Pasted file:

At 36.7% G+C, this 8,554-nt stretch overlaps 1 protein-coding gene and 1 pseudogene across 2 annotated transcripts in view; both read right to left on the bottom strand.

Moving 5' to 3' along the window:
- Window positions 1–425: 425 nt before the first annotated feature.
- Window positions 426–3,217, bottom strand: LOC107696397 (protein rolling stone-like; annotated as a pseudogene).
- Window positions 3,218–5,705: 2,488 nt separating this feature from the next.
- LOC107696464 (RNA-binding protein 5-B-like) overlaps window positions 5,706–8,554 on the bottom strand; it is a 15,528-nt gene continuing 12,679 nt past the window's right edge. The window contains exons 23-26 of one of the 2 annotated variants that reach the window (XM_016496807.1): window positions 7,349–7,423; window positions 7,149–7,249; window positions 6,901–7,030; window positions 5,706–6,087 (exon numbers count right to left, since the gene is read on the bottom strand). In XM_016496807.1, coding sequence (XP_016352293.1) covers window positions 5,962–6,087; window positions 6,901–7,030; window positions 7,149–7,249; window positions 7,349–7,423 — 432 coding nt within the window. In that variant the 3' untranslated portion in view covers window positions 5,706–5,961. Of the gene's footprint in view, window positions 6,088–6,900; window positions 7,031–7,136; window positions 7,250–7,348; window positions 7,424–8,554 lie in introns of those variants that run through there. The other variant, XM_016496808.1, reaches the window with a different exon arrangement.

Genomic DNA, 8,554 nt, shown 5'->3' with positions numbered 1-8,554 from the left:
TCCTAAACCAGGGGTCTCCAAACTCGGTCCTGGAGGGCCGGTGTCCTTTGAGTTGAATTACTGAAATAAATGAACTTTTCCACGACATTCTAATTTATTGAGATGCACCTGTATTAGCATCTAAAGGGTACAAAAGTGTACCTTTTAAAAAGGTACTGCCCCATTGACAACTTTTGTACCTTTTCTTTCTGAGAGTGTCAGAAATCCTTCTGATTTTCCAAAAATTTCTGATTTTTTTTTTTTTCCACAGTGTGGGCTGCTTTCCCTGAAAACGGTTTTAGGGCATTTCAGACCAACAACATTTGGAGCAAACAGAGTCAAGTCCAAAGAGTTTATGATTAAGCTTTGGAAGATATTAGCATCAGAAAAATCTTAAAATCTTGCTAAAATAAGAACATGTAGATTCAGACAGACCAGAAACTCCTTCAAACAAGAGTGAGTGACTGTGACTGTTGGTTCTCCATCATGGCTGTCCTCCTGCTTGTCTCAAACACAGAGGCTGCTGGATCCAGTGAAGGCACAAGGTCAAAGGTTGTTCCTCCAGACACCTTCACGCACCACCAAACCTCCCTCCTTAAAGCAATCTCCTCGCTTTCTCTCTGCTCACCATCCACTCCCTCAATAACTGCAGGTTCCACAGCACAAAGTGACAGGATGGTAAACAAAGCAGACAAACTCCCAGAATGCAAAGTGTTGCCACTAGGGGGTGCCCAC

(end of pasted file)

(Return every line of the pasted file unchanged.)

At 36.7% G+C, this 8,554-nt stretch overlaps 1 protein-coding gene and 1 pseudogene across 2 annotated transcripts in view; both read right to left on the bottom strand.

Moving 5' to 3' along the window:
- Window positions 1–425: 425 nt before the first annotated feature.
- Window positions 426–3,217, bottom strand: LOC107696397 (protein rolling stone-like; annotated as a pseudogene).
- Window positions 3,218–5,705: 2,488 nt separating this feature from the next.
- LOC107696464 (RNA-binding protein 5-B-like) overlaps window positions 5,706–8,554 on the bottom strand; it is a 15,528-nt gene continuing 12,679 nt past the window's right edge. The window contains exons 23-26 of one of the 2 annotated variants that reach the window (XM_016496807.1): window positions 7,349–7,423; window positions 7,149–7,249; window positions 6,901–7,030; window positions 5,706–6,087 (exon numbers count right to left, since the gene is read on the bottom strand). In XM_016496807.1, coding sequence (XP_016352293.1) covers window positions 5,962–6,087; window positions 6,901–7,030; window positions 7,149–7,249; window positions 7,349–7,423 — 432 coding nt within the window. In that variant the 3' untranslated portion in view covers window positions 5,706–5,961. Of the gene's footprint in view, window positions 6,088–6,900; window positions 7,031–7,136; window positions 7,250–7,348; window positions 7,424–8,554 lie in introns of those variants that run through there. The other variant, XM_016496808.1, reaches the window with a different exon arrangement.

Genomic DNA, 8,554 nt, shown 5'->3' with positions numbered 1-8,554 from the left:
TCCTAAACCAGGGGTCTCCAAACTCGGTCCTGGAGGGCCGGTGTCCTTTGAGTTGAATTACTGAAATAAATGAACTTTTCCACGACATTCTAATTTATTGAGATGCACCTGTATTAGCATCTAAAGGGTACAAAAGTGTACCTTTTAAAAAGGTACTGCCCCATTGACAACTTTTGTACCTTTTCTTTCTGAGAGTGTCAGAAATCCTTCTGATTTTCCAAAAATTTCTGATTTTTTTTTTTTTCCACAGTGTGGGCTGCTTTCCCTGAAAACGGTTTTAGGGCATTTCAGACCAACAACATTTGGAGCAAACAGAGTCAAGTCCAAAGAGTTTATGATTAAGCTTTGGAAGATATTAGCATCAGAAAAATCTTAAAATCTTGCTAAAATAAGAACATGTAGATTCAGACAGACCAGAAACTCCTTCAAACAAGAGTGAGTGACTGTGACTGTTGGTTCTCCATCATGGCTGTCCTCCTGCTTGTCTCAAACACAGAGGCTGCTGGATCCAGTGAAGGCACAAGGTCAAAGGTTGTTCCTCCAGACACCTTCACGCACCACCAAACCTCCCTCCTTAAAGCAATCTCCTCGCTTTCTCTCTGCTCACCATCCACTCCCTCAATAACTGCAGGTTCCACAGCACAAAGTGACAGGATGGTAAACAAAGCAGACAAACTCCCAGAATGCAAAGTGTTGCCACTAGGGGGTGCCCAC